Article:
In January 2013, the former chairman of the Vienna Philharmonic, Professor Dr. Clemens Hellsberg, commissioned an independent group of historians (Prof. DDr. Oliver Rathkolb (Director), Mag.a Bernadette Mayrhofer, Dr. Fritz Trümpi) to integrate the results of their research and publications, including newly found documents in the Vienna Philharmonic archives, into the orchestra's website.
Mag.a Bernadette Mayrhofer has written biographical sketches of those members of the Vienna State Opera Orchestra and the Vienna Philharmonic who were either forced into exile by the Nazis or lost their lives as a result of Nazi persecution. As far as the sources so far available have allowed this, these sketches highlight a great number of biographical facets in their quest to do justice to the diversity and complexity of the biographies of the exiled or murdered members of the Philharmonic. Her sketches address both the traumas and the achievements of the nine exiles.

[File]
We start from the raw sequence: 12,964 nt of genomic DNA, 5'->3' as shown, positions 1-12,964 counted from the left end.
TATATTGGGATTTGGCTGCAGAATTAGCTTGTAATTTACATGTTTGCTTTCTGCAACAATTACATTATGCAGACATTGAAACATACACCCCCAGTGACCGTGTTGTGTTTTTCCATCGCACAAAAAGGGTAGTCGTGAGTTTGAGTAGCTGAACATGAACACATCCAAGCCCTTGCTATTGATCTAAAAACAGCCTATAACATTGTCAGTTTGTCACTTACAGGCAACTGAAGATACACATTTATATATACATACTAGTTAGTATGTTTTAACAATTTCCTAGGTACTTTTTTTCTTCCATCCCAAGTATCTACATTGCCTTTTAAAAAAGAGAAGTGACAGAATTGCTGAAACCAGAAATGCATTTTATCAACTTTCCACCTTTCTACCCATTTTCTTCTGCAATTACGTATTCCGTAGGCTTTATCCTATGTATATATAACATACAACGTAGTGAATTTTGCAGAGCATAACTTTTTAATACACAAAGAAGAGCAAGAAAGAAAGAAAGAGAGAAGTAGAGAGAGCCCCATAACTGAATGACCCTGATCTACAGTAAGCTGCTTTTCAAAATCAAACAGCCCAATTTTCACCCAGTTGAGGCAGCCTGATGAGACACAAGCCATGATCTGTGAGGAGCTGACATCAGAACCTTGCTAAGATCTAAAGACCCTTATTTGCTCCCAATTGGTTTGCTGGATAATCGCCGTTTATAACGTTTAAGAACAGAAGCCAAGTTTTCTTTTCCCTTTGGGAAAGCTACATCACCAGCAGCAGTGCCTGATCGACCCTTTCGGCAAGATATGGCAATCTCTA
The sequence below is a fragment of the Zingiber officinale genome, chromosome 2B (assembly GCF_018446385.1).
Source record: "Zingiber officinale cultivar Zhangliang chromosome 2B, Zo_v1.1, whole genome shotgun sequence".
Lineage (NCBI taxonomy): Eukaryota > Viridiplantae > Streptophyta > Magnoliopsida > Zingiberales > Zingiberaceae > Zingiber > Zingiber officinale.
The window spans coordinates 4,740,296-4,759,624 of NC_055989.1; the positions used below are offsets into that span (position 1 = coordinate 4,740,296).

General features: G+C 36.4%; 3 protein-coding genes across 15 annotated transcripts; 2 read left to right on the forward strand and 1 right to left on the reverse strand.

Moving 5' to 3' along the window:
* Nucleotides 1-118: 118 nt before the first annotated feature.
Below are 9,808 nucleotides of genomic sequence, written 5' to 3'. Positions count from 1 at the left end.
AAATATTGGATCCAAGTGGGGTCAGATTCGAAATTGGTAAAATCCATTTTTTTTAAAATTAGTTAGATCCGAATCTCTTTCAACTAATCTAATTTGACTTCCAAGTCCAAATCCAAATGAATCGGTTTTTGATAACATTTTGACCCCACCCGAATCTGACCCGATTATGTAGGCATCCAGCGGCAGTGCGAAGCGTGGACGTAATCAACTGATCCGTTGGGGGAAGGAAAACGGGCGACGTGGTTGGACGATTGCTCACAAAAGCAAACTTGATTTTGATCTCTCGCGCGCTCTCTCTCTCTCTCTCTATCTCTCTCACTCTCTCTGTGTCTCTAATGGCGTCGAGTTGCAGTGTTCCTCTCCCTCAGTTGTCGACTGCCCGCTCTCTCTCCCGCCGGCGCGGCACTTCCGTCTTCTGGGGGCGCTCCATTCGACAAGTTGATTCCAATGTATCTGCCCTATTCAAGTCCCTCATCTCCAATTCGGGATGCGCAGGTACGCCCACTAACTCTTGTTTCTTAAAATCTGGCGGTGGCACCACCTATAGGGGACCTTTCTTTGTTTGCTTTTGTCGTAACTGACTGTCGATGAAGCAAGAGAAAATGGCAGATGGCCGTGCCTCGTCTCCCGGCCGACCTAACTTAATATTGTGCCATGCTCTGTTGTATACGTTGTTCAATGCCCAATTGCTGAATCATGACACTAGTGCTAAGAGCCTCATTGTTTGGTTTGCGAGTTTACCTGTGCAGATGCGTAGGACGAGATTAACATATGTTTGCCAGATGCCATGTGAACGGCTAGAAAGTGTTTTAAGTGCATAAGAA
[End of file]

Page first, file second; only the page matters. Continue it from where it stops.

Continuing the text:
Dr. Fritz Trümpi provides an overview of the orchestra’s politicization during and after WWI and of how this process developed in the First Republic and in the era of Austrofascism. Dr. Trümpi deals in detail with the relationship between the Nazi regime and the Vienna Philharmonic’s newly appointed governing body. Newly discovered sources form the basis for a study of the history of the orchestra as an association. He interprets the Philharmonic repertoire in political terms and studies the orchestra’s media presence in the Nazi era.